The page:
Laura Snoad, July 17, 2013
Using techniques more commonly found in Medieval architecture than fashion, Croatian designer Matija Cop has created a collection of sculptural dresses that can be assembled multiple ways without the use of stitching or glue.
Matija Cop’s latest clothing collection, called Object 12-1, features bulbous collars that resemble Gothic arches and domes, turret-like sleeves, and hems and necklines that curve akin to Medieval ceiling vaults and rose windows.
The garments are the result of Cop’s investigation into different construction methods as part of his studies at the University of Zagreb’s Faculty of Textile Design. Intrigued by modular systems, Cop set out with the aim of creating clothes that could morph into alternate forms depending on how the wearer arranged a series of interlocking panels.
He initially designed these panels in the simplest and most practical way, but soon realised that he had seen the shapes he was sketching before, in the stone blocks used to build the 15th century Cathedral of St. James in the Croatian city of Šibenik – a structure that had long inspired him. “It’s such a unique building,” explains Cop, “both aesthetically and in terms of the construction method. It was built in the transition period from Gothic to Renaissance, so the Gothic elements subtly appear in its visual formation.”
Tracing the architectural plans of the UNESCO World Heritage Site, Cop then adapted his own modules to take in some of the church’s Gothic flair and strength. “The tongue and groove technique that I used for the Object 12-1 collection is taken primarily from carpentry,” explains Cop. “The construction of St. James was the first time in history that the method had been used for something other than wooden buildings. Here it was used in stone, and it wasn’t until the 19th century, with the appearance of steel, that this method was applied to other architecture projects.”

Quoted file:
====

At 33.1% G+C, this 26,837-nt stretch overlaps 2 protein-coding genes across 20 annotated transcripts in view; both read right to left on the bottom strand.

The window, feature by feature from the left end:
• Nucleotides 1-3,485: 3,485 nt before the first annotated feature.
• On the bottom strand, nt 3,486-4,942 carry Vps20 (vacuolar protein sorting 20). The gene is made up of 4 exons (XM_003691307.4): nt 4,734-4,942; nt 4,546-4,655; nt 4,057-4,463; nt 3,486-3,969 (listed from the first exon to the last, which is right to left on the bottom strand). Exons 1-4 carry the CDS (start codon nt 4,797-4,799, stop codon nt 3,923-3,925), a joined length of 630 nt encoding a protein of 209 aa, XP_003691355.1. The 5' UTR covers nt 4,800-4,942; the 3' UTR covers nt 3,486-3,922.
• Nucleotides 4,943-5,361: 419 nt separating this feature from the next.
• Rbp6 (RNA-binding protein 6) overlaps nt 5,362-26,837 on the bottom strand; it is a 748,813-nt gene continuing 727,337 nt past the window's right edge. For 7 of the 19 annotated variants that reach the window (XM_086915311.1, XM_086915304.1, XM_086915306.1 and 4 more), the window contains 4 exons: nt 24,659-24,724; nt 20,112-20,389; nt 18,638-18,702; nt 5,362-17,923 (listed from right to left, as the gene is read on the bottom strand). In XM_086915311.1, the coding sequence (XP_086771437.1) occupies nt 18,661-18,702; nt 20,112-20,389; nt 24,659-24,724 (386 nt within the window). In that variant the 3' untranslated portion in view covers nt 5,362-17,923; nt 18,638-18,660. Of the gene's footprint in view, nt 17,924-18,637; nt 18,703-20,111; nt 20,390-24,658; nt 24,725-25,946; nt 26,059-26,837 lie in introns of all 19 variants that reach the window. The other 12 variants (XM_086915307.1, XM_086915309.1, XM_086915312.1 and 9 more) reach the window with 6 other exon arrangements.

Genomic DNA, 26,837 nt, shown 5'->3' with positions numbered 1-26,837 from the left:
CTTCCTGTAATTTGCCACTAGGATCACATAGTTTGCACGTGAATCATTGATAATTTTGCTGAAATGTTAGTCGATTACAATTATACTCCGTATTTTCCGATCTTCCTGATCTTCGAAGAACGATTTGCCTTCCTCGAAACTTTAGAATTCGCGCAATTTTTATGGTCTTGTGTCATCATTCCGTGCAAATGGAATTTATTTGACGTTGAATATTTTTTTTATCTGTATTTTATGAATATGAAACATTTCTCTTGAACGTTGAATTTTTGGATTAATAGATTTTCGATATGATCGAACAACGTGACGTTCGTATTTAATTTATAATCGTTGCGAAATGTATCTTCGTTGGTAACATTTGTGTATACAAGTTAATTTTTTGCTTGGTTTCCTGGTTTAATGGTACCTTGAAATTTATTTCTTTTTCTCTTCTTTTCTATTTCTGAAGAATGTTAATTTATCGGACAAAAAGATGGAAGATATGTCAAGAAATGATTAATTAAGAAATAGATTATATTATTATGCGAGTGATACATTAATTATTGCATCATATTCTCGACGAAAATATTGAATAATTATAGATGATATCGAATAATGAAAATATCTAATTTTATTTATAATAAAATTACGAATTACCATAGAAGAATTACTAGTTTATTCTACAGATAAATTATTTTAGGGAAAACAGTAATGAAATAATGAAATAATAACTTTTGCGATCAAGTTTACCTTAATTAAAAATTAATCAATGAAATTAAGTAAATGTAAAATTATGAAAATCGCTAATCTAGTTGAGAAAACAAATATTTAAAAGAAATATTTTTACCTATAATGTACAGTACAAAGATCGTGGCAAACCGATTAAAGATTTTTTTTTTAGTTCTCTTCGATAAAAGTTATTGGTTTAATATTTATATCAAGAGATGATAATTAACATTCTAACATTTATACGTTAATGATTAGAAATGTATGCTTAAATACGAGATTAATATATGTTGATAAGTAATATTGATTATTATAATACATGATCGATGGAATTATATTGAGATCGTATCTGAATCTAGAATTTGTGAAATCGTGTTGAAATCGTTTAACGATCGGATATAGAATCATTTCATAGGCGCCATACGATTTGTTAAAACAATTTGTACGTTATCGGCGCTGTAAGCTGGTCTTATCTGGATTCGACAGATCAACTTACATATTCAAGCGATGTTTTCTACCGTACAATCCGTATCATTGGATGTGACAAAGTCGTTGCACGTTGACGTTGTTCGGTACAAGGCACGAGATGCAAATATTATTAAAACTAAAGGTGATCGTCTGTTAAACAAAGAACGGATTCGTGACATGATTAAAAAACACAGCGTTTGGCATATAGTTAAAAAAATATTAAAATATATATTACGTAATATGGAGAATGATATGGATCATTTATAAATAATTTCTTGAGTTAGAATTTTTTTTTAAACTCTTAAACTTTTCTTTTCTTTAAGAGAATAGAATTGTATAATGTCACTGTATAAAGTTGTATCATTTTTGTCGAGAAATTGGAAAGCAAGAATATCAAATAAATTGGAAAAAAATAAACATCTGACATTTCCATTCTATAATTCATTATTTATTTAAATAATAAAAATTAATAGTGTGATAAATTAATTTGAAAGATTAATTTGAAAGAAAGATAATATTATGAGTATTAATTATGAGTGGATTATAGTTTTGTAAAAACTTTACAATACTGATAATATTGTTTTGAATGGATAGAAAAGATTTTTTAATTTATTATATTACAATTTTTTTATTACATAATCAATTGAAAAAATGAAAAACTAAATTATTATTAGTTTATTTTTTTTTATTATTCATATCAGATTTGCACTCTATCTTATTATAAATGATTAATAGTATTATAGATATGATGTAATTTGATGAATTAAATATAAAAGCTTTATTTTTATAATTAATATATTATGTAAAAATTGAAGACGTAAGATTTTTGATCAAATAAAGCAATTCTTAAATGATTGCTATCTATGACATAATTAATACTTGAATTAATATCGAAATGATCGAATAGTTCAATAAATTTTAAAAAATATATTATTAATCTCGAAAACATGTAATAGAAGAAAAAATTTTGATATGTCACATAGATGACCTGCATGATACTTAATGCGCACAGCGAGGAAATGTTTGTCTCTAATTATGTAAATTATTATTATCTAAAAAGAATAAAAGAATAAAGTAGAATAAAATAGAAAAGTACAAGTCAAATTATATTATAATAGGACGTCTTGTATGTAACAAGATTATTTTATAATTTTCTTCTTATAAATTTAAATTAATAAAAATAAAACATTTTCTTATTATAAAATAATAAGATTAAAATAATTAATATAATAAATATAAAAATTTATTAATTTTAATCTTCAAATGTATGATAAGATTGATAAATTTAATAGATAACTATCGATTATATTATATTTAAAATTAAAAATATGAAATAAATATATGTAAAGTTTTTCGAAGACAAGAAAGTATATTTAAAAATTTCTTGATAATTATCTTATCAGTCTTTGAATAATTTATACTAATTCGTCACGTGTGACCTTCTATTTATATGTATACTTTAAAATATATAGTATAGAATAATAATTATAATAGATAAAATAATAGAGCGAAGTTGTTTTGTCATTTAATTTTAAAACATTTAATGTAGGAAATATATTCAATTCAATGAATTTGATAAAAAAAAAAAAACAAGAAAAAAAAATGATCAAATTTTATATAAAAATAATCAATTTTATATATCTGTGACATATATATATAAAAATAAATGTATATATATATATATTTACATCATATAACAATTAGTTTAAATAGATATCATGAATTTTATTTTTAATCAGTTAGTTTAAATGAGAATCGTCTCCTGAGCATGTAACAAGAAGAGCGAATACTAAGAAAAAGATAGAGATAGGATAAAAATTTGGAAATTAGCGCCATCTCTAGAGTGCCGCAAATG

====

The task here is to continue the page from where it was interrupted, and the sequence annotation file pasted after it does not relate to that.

The basic principle of tongue and groove is to create individual parts that lock together without the use of any binding, be that nails, cement or glue. The segments are designed to fit together in such a way that any stress put on them actually makes the joint stronger – an attribute clearly useful in the construction of clothes.
Cop went on to lazercut the modules, with their corresponding tabs and slots, out of a soft, water- and UV-resistant foam. This choice too was inspired by the building, which had used an unconventional hardwearing stone transported from the island of Brač to withstand the climate of the Adriatic Sea.
Every garment can be completely restructured and disassembled, just like the Cathedral. “I’ve also emphasised the importance and autonomy of the wearer,” says Cop. “He or she can construct a garment according to their own needs and, if they want, choose a different shape every time they wear it.” Although at this point a purely conceptual project, Cop is interested in its commercial application, although sees its value in pushing the boundaries of fashion and its cross-pollination with architecture.